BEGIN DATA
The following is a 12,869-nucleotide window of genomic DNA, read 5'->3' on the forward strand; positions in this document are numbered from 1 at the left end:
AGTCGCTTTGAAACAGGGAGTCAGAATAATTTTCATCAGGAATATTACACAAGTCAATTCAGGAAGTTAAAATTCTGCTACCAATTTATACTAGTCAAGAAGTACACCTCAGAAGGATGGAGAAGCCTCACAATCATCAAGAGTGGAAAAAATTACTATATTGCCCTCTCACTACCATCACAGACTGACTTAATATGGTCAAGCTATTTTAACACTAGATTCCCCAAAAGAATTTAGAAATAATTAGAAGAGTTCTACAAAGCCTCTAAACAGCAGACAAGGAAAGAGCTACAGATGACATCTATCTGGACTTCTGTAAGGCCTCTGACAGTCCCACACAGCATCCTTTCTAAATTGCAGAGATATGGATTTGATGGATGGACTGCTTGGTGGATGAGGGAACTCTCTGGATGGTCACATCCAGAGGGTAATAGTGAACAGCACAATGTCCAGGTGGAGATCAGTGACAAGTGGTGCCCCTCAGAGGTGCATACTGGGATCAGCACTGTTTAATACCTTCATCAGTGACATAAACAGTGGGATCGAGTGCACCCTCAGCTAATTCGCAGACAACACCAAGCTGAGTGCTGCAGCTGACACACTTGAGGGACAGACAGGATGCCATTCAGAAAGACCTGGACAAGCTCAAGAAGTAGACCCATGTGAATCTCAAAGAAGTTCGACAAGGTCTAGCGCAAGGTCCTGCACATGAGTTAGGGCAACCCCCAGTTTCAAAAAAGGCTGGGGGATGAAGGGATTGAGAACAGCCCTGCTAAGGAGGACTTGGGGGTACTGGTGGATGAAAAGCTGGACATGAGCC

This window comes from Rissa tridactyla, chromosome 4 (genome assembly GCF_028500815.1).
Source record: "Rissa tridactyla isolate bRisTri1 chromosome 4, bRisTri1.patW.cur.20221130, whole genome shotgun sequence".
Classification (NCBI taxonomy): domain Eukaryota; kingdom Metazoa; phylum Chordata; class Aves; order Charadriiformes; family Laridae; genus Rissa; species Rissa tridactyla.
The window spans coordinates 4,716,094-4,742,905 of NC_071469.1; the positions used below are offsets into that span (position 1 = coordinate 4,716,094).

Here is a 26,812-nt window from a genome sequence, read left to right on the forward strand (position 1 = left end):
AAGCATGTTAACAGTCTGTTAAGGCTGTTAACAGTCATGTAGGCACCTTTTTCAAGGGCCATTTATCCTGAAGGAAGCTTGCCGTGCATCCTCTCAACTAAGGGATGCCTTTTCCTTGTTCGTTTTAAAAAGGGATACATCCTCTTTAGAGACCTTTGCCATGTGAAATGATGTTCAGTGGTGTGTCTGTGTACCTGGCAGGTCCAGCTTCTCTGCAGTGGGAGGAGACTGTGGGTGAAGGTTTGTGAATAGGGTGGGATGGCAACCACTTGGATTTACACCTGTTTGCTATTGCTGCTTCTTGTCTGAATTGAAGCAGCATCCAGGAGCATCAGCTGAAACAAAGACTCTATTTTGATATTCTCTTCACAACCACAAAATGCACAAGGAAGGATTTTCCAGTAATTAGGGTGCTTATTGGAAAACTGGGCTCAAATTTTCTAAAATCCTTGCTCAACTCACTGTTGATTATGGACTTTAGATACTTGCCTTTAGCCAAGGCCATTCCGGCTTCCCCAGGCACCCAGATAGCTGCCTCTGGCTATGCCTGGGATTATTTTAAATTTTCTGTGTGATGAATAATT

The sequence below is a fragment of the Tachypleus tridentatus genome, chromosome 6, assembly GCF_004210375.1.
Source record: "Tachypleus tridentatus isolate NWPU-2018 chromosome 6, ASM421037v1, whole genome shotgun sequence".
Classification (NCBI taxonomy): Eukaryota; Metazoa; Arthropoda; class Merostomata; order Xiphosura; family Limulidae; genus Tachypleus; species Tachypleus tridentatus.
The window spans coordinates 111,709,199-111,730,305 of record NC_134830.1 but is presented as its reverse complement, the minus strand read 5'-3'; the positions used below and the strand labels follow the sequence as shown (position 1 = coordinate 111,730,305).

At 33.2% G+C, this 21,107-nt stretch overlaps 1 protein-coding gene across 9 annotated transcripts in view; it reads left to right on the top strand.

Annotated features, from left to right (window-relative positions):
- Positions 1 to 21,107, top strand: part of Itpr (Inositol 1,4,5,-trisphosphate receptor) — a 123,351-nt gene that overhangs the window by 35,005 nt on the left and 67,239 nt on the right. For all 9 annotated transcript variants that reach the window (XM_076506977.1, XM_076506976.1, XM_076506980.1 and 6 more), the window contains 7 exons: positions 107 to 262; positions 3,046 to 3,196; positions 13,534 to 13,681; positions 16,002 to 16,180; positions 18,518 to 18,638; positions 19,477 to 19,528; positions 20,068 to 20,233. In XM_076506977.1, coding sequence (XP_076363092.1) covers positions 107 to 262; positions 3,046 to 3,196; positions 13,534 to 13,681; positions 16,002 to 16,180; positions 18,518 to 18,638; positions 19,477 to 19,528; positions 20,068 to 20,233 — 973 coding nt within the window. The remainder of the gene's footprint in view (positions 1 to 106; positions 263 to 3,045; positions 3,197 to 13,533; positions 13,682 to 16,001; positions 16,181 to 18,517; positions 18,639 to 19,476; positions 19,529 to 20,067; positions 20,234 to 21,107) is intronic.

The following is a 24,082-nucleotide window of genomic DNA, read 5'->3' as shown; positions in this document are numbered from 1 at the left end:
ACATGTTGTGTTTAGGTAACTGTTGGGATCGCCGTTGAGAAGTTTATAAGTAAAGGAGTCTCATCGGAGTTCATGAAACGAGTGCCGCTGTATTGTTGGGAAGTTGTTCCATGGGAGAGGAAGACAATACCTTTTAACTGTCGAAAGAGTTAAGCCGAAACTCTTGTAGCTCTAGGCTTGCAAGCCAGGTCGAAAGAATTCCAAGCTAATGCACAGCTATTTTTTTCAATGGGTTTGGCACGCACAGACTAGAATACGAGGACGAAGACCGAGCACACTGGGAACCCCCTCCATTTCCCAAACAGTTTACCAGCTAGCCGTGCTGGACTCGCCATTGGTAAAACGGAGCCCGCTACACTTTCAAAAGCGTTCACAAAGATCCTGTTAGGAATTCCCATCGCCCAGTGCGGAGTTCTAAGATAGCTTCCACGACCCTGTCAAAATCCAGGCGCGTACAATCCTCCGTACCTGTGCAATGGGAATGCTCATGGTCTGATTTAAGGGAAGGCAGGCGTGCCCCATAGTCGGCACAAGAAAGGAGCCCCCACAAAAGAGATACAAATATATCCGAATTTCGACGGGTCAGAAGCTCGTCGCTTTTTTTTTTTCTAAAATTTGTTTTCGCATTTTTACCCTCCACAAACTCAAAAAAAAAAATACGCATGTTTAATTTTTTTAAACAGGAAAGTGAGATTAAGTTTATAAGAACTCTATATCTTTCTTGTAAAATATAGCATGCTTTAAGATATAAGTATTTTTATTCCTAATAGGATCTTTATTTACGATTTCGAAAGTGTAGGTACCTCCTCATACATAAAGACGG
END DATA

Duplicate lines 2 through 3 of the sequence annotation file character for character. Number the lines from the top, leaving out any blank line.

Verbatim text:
AGTCGCTTTGAAACAGGGAGTCAGAATAATTTTCATCAGGAATATTACACAAGTCAATTCAGGAAGTTAAAATTCTGCTACCAATTTATACTAGTCAAGAAGTACACCTCAGAAGGATGGAGAAGCCTCACAATCATCAAGAGTGGAAAAAATTACTATATTGCCCTCTCACTACCATCACAGACTGACTTAATATGGTCAAGCTATTTTAACACTAGATTCCCCAAAAGAATTTAGAAATAATTAGAAGAGTTCTACAAAGCCTCTAAACAGCAGACAAGGAAAGAGCTACAGATGACATCTATCTGGACTTCTGTAAGGCCTCTGACAGTCCCACACAGCATCCTTTCTAAATTGCAGAGATATGGATTTGATGGATGGACTGCTTGGTGGATGAGGGAACTCTCTGGATGGTCACATCCAGAGGGTAATAGTGAACAGCACAATGTCCAGGTGGAGATCAGTGACAAGTGGTGCCCCTCAGAGGTGCATACTGGGATCAGCACTGTTTAATACCTTCATCAGTGACATAAACAGTGGGATCGAGTGCACCCTCAGCTAATTCGCAGACAACACCAAGCTGAGTGCTGCAGCTGACACACTTGAGGGACAGACAGGATGCCATTCAGAAAGACCTGGACAAGCTCAAGAAGTAGACCCATGTGAATCTCAAAGAAGTTCGACAAGGTCTAGCGCAAGGTCCTGCACATGAGTTAGGGCAACCCCCAGTTTCAAAAAAGGCTGGGGGATGAAGGGATTGAGAACAGCCCTGCTAAGGAGGACTTGGGGGTACTGGTGGATGAAAAGCTGGACATGAGCC

This window comes from Rissa tridactyla, chromosome 4 (genome assembly GCF_028500815.1).